The Second Amendment does not grant the right to keep and bear arms. It PROTECTS that right from infringement by other laws, but only in the circumstances it lays out. That's the crux. It does not speak in any way to the rights of private ownership of firearms for any other purposes. It also does not proscribe them, they simply don't come into the reading of the Second Amendment. And I am of the opinion that the Constitution as the premier legal document of the United States of America, MUST be enforced wholly and completely. From my interpretation, the individual state court rulings that the Second Amendment does protect individual firearm ownership rights for purposes such as self defence are biased readings of the Amendment due to public pressure. The purpose of Amendments is to update the primary legal document of the country so as to remain applicable to current times. I would argue that the Second Amendment is, to a greater or lesser degree, no longer valid, and needs either updating or replacing.

Given that one of the secondary reasons for a citizens right to bear arms independent of Government oversight IS preparation for the eventuality that the Government might one day have to be removed by the citizens, though not the primary reading of the Amendment as I have said, the legal alteration of the private Militia into the Government-controlled National Guard violates one of the premises of the Amendment. I am not suggesting that the National Guard be scrapped and the Militia reinstated, merely that the Second Amendment is not longer applicable to the current times. In addition, the ownership of firearms for self defence is a good idea, one that should be enshrined in law. My arguments on how elements of such practise should be handled do not come into this argument at this point. I believe that the founders of your country would have chosen to protect individual firearm ownership rights were the necessity of enshrining it in law foreseen. For a country that was born on the tenants of individual responsibility as well as freedom, it is in keeping with the national character. But currently, there is not such law in the American legal pantheon that addresses the protection of such rights. One is needed. Arguing over subtle or incorrect interpretations of an irrelevant law is pointless.

Posted by: Elydo at March 18, 2008 10:10 AM

"It does not speak in any way to the rights of private ownership of firearms for any other purposes."

It does not speak of any purposes. Read it in its original wording.

"A well regulated militia being necessary to the security of a free State, the right of the People to keep and bear arms shall not be infringed."

Note the comas. What they are saying is that we need a well regulated militia, and the people's right shall not be infringed.

If they were talking about the people of the militia then it would have read as follows.
"A well regulated militia being necessary to the security of a free State, the right of those People to keep and bear arms shall not be infringed"

Also, there are still state sanctioned militias that are not the National Guard.

Posted by: Matt at March 18, 2008 01:41 PM

Thanks, Elydo. That was fair and well written. I'm not sure your reading of the first clause of the 2nd Amendment is entirely correct. At the time of it's writing Arms were not just optional equipment but a real necessity in hunting for provender or trade and first defense against raiding natives, and foreign incursions. None of these legitimate reasons for the retention of firearms are enunciated because it was understood. Well, the natives are no longer restless. Hunting is now an avocation and militias are anachronistic. I believe "well regulated militia" is a colorful flourish on the founders intent. Well regulated is perhaps wishful thinking but the militia then comprised of every able bodied man is scarcely distinguishable from the electorate at large. They wanted an armed populace. Without it we would have faced George III with pitchforks and rakes as the French battled Louis the following decade. Remember this is a time when the possession of weapons and hunting dogs were royal prerogatives in Europe. They saw as well the potential of their new enterprise to be taken over by tyrannical faction and they wanted the populace able to defend itself. While the growth in the state's weaponry makes that unlikely the spirit pervades. Moreover what world power would think to successfully invade the US whose citizenry bristles with weapons?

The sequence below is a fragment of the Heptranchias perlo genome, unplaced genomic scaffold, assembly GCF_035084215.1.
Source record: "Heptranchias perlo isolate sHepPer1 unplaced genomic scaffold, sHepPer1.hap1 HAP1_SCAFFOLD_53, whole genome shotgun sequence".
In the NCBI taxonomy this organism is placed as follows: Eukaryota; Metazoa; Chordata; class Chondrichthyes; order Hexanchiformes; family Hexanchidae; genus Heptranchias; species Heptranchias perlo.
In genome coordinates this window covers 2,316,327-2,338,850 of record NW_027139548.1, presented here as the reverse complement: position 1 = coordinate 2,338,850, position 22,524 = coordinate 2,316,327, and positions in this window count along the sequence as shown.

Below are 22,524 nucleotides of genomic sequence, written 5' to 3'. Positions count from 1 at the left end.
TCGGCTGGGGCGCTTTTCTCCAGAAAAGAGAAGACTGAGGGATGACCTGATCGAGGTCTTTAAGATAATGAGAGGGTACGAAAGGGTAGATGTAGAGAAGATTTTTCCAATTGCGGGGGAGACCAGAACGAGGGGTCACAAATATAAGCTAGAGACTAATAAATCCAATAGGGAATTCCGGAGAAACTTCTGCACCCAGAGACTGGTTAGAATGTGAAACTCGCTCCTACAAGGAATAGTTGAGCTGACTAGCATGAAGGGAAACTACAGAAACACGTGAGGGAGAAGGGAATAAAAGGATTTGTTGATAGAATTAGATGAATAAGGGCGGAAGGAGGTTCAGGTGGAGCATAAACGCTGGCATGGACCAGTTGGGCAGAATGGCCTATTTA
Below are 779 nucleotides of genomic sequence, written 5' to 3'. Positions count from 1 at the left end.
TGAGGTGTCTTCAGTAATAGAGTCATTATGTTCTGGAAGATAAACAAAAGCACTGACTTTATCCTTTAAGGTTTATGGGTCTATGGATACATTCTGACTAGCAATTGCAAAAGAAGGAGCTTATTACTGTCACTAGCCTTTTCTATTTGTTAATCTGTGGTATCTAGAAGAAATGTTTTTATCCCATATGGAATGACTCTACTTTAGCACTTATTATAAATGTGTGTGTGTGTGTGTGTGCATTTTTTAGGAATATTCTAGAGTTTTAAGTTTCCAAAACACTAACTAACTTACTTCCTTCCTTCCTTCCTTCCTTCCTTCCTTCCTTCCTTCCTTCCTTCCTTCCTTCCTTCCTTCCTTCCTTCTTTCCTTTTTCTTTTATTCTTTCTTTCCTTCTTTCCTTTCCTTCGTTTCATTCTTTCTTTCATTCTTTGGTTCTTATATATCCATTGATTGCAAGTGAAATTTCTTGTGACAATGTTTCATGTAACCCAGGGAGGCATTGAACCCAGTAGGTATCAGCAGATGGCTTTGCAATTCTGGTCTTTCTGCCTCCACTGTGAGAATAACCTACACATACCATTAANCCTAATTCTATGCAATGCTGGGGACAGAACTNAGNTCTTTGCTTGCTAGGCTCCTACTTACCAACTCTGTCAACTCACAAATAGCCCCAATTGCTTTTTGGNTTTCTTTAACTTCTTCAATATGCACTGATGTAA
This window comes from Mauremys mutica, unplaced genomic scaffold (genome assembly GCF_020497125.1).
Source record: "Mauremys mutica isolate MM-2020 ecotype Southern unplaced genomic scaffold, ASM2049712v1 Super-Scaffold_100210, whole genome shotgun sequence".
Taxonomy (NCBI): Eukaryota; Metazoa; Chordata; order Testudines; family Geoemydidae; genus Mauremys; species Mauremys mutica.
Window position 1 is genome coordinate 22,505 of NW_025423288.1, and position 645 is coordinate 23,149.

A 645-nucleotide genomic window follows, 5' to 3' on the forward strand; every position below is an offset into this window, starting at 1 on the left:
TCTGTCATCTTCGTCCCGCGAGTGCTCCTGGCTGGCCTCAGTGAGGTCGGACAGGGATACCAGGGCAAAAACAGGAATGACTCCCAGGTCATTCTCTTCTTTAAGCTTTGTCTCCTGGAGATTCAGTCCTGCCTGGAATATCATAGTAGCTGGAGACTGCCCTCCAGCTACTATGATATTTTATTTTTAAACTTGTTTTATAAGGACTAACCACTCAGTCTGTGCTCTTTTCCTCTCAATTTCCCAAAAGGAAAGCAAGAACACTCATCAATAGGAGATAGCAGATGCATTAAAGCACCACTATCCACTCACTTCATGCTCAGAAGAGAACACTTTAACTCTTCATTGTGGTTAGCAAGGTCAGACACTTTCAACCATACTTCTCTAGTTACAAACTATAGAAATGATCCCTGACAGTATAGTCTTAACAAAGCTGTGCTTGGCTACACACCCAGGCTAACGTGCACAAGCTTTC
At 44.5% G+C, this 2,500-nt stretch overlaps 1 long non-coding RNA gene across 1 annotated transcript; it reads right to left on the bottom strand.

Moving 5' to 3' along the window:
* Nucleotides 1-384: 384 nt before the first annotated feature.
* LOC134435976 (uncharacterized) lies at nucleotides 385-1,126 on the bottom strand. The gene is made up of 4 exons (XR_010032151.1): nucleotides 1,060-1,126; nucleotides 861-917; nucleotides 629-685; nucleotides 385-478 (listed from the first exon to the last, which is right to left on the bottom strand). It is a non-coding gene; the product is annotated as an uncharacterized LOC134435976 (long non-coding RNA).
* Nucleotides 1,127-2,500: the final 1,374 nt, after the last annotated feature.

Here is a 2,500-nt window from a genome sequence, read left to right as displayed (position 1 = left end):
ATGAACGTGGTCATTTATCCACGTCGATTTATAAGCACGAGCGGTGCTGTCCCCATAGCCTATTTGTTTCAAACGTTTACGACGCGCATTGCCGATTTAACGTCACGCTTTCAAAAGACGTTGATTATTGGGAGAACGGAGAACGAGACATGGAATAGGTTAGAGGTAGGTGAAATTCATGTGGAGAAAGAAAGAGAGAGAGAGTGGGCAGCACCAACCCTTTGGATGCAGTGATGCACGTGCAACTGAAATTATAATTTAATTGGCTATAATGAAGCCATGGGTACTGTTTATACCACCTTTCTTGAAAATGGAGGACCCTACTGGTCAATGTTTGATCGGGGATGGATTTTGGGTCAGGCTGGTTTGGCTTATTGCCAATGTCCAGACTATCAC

Maybe it's time 'self-defense' is finally clarified in the 2nd Amendment. Recent history shows us 'gun-free' zones are shooting galleries.

Posted by: i b squidly at March 18, 2008 01:59 PM

"Well, the natives are no longer restless."

Squidly. Perhaps the Natives in the traditional sense are no longer restless, but as you state in the last part of your post, there are most definitely restless natives, ;)

I honestly do not see a need to redefine anything, well for anything other than legal rhetoric, because it still applies in its original text.

We still need to defend ourselves, in the case of "restless natives" or from some foreign soldiery (we all know that this will probably never happen, but better to have em and not need em than need em and not have em), as well as protecting ourselves should violent action be required to defend against a tyrant (also not likely, but see above).

Call me a nitpicker.

Other than that, good well thought out out posts, both of you.

Posted by: Matt at March 18, 2008 03:21 PM


Thought-provoking post. Thanks!

Posted by: iconoclast at March 18, 2008 04:20 PM


Federal Code: title 10 sec. 311. Militia: composition and classes

(a) The militia of the United States consists of all able-bodied males at least 17 years of age and, except as provided in section 313 of title 32, under 45 years of age who are, or who have made a declaration of intention to become, citizens of the United States and of female citizens of the United States who are members of the National Guard.
(b) The classes of the militia are—
(1) the organized militia, which consists of the National Guard and the Naval Militia; and